This article was originally published on forbes.com
“Customers will never love a company until the employees love it first.” – Simon Sinek
When it comes to employee satisfaction, culture is key. At the company I founded, we’ve learned a thing or two about cultivating a strong one. We’ve been fortunate to be named one of Ad Age’s “Best Places to Work” and one of Entrepreneur 360’s “Best Entrepreneurial Companies in America,” and we’ve received numerous other culture-related awards.
What makes our culture award-worthy is that our employees love working here, which we know because we track their satisfaction with metrics. We do the same for our clients to ensure that same level of satisfaction is passed on to them.
The Link Between Employee And Client Satisfaction
In the affiliate marketing realm, satisfaction rates are affected by the fact that many in-house affiliate managers are seriously overworked (often to the point of ineffectiveness), overloaded with too many clients, and not given enough support by their firms via personal or professional development to properly manage their accounts. What we’ve found is that if employees are happy and engaged in their work, this often translates to satisfied clients.
We discovered this link by measuring employee and client happiness and observing the overlap. When we saw another company’s clients left in a lurch after many people on its affiliate program manager’s team left, we realized just how important the relationship between these two metrics really was. When several people leave close to the same time, that usually suggests they weren’t happy.
To avoid these situations, we decided to start measuring the alignment between satisfied employees and satisfied clients. According to our analysis, employee happiness levels dip toward the end of the year as team members are stretched thin, but they bounce back after engaging events, like our company’s in-person annual summit.
Measuring Employee Satisfaction
Data and metrics are important when gauging satisfaction, and it’s easier than you may think to implement these techniques.
1. Utilize TINYpulse.
TINYpulse is an online platform that provides anonymous real-time feedback regarding employee morale and satisfaction. It uncovers insights, as well as opportunities to improve, removing the guesswork for managers.
We have been using TINYpulse for more than two years and have seen an average happiness score of 8.2 over the past 12 months (compared to an industry benchmark of 7.5). And because 75% of our employees are in client-facing positions, their happiness translates to client satisfaction as well.
2. Survey clients consistently, and correct course.
It’s not enough to monitor employee satisfaction; it’s also important to measure client satisfaction and compare the two metrics to ensure they’re aligned. If not, we act on that data during our “100-day process,” where we outline what clients can expect from our relationship and from their program when we start working with them.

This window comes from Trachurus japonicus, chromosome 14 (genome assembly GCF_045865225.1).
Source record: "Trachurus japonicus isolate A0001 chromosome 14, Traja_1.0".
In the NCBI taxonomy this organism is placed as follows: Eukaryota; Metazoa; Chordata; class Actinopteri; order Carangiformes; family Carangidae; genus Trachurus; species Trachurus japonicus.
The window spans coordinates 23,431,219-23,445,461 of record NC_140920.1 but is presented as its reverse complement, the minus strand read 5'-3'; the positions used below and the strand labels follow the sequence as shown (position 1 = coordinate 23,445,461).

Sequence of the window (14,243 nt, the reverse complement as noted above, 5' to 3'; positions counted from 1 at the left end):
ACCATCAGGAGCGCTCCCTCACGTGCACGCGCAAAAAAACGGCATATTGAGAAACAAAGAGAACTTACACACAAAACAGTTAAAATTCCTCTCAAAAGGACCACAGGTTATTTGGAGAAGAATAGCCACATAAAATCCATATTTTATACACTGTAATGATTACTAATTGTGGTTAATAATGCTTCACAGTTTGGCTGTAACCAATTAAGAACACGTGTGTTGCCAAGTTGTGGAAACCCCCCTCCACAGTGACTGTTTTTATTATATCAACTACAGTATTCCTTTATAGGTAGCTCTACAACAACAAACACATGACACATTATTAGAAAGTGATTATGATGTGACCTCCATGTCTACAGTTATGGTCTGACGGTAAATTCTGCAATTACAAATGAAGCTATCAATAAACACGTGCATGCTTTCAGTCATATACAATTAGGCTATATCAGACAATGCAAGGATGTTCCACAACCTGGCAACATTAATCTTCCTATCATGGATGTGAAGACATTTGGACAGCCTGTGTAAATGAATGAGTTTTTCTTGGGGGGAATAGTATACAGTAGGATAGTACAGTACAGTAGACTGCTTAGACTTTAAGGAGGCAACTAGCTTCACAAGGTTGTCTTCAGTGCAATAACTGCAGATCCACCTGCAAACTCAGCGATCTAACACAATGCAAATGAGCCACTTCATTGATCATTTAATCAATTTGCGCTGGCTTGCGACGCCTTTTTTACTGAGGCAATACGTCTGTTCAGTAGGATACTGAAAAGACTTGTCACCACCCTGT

Have teams report on their client satisfaction regularly to get a sense of how clients are feeling. This is where our client Net Promoter Score (NPS) comes from. We compare those results with employee satisfaction metrics from TINYpulse.
Since we started doing this, we’ve seen long-time clients refer other major clients to us. Moreover, we’ve been able to retain satisfied employees who help maintain our award-winning culture.
3. Share feedback with everyone.
Every two weeks, our team has a companywide call. During these calls, we allot time to discuss highlights, feedback and results from TINYpulse. We then make note of any changes we plan on implementing and the reasons behind those changes.
We also use the time to recognize employees who are exemplifying our core values, and we’ve integrated that recognition into our Slack channels to help build relationships and trust between employees.
The key is transparency. We maintain open communication at all times and allow employees access to survey results to show that we truly care about their happiness.
4. Alleviate stress through work-life integration.
It’s important for employees to be able to unplug and relieve stress. Unfortunately, this is often difficult for them to do. In fact, 22% of employees eventually leave their jobs because of stress associated with trying to balance their work and their personal life.
We give our team members the autonomy and freedom to accomplish personal goals and deal with their own life issues, such as family illnesses or deaths — or even taking time during the workday to train for a competition or take a class — while achieving great outcomes for our clients. We try to help them integrate the different personal and professional challenges they face every week to remain as much in the present moment as possible.
We use all of this information to keep a finger on the pulse of our employees’ happiness and our clients’ happiness. If it starts to dip, we’re able to use these insights to dig into why. The goal is to have a work culture and environment that’s happy and productive — not one or the other.
The same goes for our clients. We offer the most value to them when we’re producing great outcomes for them and establishing a partnership that’s strong, respectful, and enjoyable.